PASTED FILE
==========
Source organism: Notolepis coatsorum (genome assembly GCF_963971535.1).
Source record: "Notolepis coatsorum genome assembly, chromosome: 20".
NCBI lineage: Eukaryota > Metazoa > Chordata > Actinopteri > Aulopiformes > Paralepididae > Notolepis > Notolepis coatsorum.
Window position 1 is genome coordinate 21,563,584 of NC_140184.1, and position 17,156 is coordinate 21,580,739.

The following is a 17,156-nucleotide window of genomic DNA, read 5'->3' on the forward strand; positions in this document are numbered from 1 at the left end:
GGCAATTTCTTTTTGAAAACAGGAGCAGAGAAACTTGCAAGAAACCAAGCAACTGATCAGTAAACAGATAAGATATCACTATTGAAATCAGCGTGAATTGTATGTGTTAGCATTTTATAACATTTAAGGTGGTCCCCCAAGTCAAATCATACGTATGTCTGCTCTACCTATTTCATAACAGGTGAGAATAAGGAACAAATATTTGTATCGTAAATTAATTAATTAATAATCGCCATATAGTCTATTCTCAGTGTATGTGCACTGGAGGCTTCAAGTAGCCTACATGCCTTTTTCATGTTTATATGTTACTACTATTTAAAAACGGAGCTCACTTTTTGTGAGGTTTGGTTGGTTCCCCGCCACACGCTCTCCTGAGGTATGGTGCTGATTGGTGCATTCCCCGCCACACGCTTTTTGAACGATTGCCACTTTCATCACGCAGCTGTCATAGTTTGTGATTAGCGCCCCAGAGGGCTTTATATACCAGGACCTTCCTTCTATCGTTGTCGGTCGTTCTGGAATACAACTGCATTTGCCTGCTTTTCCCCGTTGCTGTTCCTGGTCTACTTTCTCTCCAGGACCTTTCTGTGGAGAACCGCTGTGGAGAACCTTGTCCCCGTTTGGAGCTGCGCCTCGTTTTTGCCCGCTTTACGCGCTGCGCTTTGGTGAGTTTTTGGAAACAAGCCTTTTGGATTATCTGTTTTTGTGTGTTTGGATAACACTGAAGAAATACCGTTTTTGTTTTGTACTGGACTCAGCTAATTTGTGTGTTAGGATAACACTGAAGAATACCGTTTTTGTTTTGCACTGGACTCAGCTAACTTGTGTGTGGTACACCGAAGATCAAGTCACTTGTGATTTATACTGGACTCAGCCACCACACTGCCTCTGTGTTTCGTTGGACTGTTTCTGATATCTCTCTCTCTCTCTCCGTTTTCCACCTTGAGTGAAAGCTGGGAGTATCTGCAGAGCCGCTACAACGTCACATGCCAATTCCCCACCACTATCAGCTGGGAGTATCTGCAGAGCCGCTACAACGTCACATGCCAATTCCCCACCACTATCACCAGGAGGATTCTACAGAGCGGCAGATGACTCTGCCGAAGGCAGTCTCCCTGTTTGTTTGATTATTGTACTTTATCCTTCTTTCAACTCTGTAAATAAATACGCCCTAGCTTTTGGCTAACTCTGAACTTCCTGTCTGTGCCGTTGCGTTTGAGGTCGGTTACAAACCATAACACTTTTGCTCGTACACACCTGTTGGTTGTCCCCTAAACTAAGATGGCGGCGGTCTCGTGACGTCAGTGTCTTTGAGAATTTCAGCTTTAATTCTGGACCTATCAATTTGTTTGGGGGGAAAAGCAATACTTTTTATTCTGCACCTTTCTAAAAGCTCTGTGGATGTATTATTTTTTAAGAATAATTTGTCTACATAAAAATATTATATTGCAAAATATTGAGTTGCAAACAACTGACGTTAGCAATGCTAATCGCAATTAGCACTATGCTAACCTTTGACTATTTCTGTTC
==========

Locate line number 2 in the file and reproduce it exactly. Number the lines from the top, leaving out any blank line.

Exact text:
Source record: "Notolepis coatsorum genome assembly, chromosome: 20".